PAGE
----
1lb fresh mild fish (I used cod) cut into 3-4 large pieces ** do not cut too small the fish will fall apart
1 medium white or yellow onion chopped
1 Tbs of grated garlic cloves
1 Tbs of grated ginger
Thinly slice sweet peppers (or bell peppers)
1-2 large handfuls of Thai Basil (this is a must for the dish to get it’s authentic flavor)
1 bunch of spring onions chopped. Finely chop whites, chop green part into larger pieces
1 stalk lemon grass (outer leaves removed and use the bottom half cut into large pieces and bruised)
1 Tbs cornstarch mixed with 2 Tbs water
red chili flakes and black pepper to taste
Thai bird chilies (optional)
** you can also add other vegetables in the dish. If you add a lot more vegetables you will need to adjust your sauce accordingly.
1/4 cup fish sauce
1Tbs of Soy Sauce
2Tbs of brown sugar.
1/2 cup of water
2 tsp fresh lime juice
Set aside until later.
Note: Fish sauce is very authentic to Thai cooking so it is something you want in your pantry for a lot of your Asian recipes.
Directions:Prepare all vegetables, sauce and fish. You want to cut the fish into 3-4 large pieces so it does not fall apart in the dish. Stir frying this this the fish is a little tricky. To maintain the shape of the fish pieces, you cannot move the fish around too much once placed into the pan.
First, heat 1 heaping Tbs of canola oil in wok. Add onions, cleaned and bruised (gently crushed) lemongrass in pan and saute for 2-3 minutes. Next add ginger, garlic, red curry flakes and saute for another 2 minutes.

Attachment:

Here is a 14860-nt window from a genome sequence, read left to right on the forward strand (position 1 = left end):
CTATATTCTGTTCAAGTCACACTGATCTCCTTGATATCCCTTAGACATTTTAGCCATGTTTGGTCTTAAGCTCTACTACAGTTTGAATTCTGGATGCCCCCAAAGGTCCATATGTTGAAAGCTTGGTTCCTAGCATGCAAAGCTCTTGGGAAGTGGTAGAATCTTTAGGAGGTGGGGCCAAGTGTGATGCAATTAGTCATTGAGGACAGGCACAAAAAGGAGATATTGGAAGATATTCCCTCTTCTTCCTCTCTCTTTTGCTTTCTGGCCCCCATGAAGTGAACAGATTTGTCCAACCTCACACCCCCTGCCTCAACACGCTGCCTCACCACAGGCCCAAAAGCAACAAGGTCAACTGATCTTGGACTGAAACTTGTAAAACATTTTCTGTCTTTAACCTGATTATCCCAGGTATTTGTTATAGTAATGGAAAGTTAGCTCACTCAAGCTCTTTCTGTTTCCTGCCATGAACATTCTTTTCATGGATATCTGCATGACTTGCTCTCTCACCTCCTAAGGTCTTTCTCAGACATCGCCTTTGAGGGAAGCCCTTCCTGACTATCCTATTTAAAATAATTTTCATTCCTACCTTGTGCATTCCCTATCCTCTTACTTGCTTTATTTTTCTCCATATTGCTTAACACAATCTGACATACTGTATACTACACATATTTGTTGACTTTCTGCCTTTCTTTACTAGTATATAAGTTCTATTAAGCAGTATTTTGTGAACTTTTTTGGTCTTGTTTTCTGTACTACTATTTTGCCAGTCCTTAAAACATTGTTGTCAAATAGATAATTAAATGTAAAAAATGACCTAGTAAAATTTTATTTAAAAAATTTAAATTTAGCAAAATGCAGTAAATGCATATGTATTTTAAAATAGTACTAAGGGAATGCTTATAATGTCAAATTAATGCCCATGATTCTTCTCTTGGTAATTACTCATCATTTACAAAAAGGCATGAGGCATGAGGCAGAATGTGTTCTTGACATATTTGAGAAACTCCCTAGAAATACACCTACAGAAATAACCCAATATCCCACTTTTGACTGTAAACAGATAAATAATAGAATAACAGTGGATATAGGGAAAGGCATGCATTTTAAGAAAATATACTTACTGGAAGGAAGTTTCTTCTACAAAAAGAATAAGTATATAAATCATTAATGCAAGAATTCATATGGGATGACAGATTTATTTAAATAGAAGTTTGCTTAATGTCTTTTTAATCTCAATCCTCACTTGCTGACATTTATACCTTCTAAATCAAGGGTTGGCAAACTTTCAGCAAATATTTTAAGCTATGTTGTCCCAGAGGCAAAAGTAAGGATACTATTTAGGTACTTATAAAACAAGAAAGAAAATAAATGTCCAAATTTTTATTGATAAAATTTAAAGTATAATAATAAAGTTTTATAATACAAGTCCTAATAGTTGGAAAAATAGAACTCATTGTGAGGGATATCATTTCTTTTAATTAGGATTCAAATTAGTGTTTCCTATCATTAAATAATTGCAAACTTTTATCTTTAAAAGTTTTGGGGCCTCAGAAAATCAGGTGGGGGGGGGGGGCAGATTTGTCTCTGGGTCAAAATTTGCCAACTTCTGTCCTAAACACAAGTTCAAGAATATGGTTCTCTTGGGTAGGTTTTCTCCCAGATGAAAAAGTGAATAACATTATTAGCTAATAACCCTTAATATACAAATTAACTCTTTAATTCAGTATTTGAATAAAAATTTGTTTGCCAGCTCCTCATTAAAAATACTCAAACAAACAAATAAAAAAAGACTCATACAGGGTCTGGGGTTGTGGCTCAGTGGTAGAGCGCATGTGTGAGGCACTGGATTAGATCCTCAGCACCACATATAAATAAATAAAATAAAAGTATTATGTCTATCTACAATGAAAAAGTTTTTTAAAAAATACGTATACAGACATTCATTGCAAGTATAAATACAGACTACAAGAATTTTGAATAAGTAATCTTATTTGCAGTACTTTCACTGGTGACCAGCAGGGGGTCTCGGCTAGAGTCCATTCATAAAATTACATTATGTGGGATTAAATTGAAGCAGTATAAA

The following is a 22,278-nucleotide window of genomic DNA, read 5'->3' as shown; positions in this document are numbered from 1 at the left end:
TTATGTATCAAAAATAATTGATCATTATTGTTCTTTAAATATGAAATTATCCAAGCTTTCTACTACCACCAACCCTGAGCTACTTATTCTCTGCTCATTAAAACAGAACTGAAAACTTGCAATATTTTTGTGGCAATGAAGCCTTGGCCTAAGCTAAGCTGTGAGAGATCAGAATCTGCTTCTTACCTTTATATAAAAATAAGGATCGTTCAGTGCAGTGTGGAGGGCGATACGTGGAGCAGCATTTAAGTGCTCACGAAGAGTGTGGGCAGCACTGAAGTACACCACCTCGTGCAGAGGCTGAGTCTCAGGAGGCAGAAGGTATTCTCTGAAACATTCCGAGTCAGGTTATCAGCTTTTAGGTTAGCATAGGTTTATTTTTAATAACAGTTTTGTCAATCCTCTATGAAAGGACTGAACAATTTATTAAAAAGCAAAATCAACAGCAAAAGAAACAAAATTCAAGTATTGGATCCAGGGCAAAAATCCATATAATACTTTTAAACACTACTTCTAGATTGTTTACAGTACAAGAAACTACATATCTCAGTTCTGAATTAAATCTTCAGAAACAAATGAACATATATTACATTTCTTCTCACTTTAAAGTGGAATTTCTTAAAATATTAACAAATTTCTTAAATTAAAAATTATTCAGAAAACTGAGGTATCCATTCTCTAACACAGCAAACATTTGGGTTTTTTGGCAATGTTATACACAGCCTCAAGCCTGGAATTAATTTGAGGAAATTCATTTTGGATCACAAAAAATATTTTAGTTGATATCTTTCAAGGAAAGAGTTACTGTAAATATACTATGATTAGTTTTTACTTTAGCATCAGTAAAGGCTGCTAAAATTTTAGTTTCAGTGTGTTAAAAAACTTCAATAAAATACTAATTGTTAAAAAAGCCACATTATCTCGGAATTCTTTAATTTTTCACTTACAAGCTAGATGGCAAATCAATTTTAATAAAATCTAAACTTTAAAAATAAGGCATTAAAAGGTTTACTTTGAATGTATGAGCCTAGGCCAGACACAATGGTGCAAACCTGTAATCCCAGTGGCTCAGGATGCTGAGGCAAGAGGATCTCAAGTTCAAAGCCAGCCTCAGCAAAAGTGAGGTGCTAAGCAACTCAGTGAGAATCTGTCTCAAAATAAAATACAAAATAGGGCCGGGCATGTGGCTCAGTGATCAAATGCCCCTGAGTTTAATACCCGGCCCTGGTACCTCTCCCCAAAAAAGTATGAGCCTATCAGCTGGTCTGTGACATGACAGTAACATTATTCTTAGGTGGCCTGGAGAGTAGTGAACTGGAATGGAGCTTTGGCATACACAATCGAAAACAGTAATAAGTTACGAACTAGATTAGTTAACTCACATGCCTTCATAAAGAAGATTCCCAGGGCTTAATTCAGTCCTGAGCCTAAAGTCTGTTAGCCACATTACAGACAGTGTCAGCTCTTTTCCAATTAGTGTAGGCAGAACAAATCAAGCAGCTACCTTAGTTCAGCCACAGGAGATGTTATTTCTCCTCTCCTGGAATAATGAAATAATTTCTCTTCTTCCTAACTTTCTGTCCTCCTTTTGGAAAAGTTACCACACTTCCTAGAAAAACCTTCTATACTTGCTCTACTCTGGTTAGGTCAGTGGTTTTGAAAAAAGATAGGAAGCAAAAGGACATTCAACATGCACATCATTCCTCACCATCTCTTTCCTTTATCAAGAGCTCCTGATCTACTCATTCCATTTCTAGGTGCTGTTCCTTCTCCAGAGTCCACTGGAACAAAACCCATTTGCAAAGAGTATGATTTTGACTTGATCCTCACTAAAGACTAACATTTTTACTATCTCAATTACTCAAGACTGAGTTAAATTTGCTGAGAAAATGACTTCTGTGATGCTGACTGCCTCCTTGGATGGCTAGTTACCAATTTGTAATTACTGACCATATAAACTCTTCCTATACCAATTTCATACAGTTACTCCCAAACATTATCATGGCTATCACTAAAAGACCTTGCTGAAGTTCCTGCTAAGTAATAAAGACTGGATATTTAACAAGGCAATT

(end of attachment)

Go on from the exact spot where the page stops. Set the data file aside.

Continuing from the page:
Now add the spring onions and peppers and saute for 2 minutes. Next add the Thai basil leaves. Saute for another minute. Add the fish gently. Move the other ingredients around and place the large fish pieces to the bottom of the pan and cover with the vegetables.
Pour the sauce mixed with the cornstarch mixture. Do not stir or you will break the fish. Just gently ladle the sauce around the veggies and fish until the fish is cooked about 5 minutes. Remove lemongrass (or remember not to eat them) Serve over rice. Enjoy.
Copyright: All recipes, content, and images (unless otherwise stated) are the sole property of Curry and Comfort. Please do not use without prior written consent. Unauthorized reproduction is strictly prohibited.